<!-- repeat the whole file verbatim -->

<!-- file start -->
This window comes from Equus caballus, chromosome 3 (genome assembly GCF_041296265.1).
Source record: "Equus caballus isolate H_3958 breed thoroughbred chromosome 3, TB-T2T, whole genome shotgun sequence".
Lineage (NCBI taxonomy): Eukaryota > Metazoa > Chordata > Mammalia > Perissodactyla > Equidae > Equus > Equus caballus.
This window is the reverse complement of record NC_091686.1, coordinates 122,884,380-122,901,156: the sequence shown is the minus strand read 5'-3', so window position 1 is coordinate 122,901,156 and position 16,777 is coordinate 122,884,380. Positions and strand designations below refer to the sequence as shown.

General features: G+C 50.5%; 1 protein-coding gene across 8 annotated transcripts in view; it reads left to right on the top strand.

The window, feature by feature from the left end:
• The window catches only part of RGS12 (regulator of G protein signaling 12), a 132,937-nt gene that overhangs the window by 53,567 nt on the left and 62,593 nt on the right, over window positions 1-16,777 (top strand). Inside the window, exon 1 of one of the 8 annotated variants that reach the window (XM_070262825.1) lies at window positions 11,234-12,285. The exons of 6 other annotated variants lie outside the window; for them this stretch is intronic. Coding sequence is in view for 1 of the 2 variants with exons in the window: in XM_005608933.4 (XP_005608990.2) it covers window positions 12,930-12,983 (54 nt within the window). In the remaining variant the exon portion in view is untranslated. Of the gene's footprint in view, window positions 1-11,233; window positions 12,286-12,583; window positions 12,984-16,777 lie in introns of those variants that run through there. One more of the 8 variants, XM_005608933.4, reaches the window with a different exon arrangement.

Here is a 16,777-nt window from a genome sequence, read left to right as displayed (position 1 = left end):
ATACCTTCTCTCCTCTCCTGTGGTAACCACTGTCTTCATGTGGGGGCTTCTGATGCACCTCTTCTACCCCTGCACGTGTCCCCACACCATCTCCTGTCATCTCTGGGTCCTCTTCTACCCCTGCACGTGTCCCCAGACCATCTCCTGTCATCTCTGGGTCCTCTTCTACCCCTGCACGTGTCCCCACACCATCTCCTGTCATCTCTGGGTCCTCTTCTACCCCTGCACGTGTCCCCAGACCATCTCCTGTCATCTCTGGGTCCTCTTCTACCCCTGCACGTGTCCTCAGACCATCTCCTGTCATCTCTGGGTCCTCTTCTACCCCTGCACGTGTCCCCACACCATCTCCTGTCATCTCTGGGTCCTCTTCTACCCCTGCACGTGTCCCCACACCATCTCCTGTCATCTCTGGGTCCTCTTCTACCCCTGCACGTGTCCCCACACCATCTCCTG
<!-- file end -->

This window comes from Equus caballus, chromosome 3 (genome assembly GCF_041296265.1).
Source record: "Equus caballus isolate H_3958 breed thoroughbred chromosome 3, TB-T2T, whole genome shotgun sequence".
Lineage (NCBI taxonomy): Eukaryota > Metazoa > Chordata > Mammalia > Perissodactyla > Equidae > Equus > Equus caballus.
This window is the reverse complement of record NC_091686.1, coordinates 122,884,380-122,901,156: the sequence shown is the minus strand read 5'-3', so window position 1 is coordinate 122,901,156 and position 16,777 is coordinate 122,884,380. Positions and strand designations below refer to the sequence as shown.

General features: G+C 50.5%; 1 protein-coding gene across 8 annotated transcripts in view; it reads left to right on the top strand.

The window, feature by feature from the left end:
• The window catches only part of RGS12 (regulator of G protein signaling 12), a 132,937-nt gene that overhangs the window by 53,567 nt on the left and 62,593 nt on the right, over window positions 1-16,777 (top strand). Inside the window, exon 1 of one of the 8 annotated variants that reach the window (XM_070262825.1) lies at window positions 11,234-12,285. The exons of 6 other annotated variants lie outside the window; for them this stretch is intronic. Coding sequence is in view for 1 of the 2 variants with exons in the window: in XM_005608933.4 (XP_005608990.2) it covers window positions 12,930-12,983 (54 nt within the window). In the remaining variant the exon portion in view is untranslated. Of the gene's footprint in view, window positions 1-11,233; window positions 12,286-12,583; window positions 12,984-16,777 lie in introns of those variants that run through there. One more of the 8 variants, XM_005608933.4, reaches the window with a different exon arrangement.

Here is a 16,777-nt window from a genome sequence, read left to right as displayed (position 1 = left end):
ATACCTTCTCTCCTCTCCTGTGGTAACCACTGTCTTCATGTGGGGGCTTCTGATGCACCTCTTCTACCCCTGCACGTGTCCCCACACCATCTCCTGTCATCTCTGGGTCCTCTTCTACCCCTGCACGTGTCCCCAGACCATCTCCTGTCATCTCTGGGTCCTCTTCTACCCCTGCACGTGTCCCCACACCATCTCCTGTCATCTCTGGGTCCTCTTCTACCCCTGCACGTGTCCCCAGACCATCTCCTGTCATCTCTGGGTCCTCTTCTACCCCTGCACGTGTCCTCAGACCATCTCCTGTCATCTCTGGGTCCTCTTCTACCCCTGCACGTGTCCCCACACCATCTCCTGTCATCTCTGGGTCCTCTTCTACCCCTGCACGTGTCCCCACACCATCTCCTGTCATCTCTGGGTCCTCTTCTACCCCTGCACGTGTCCCCACACCATCTCCTG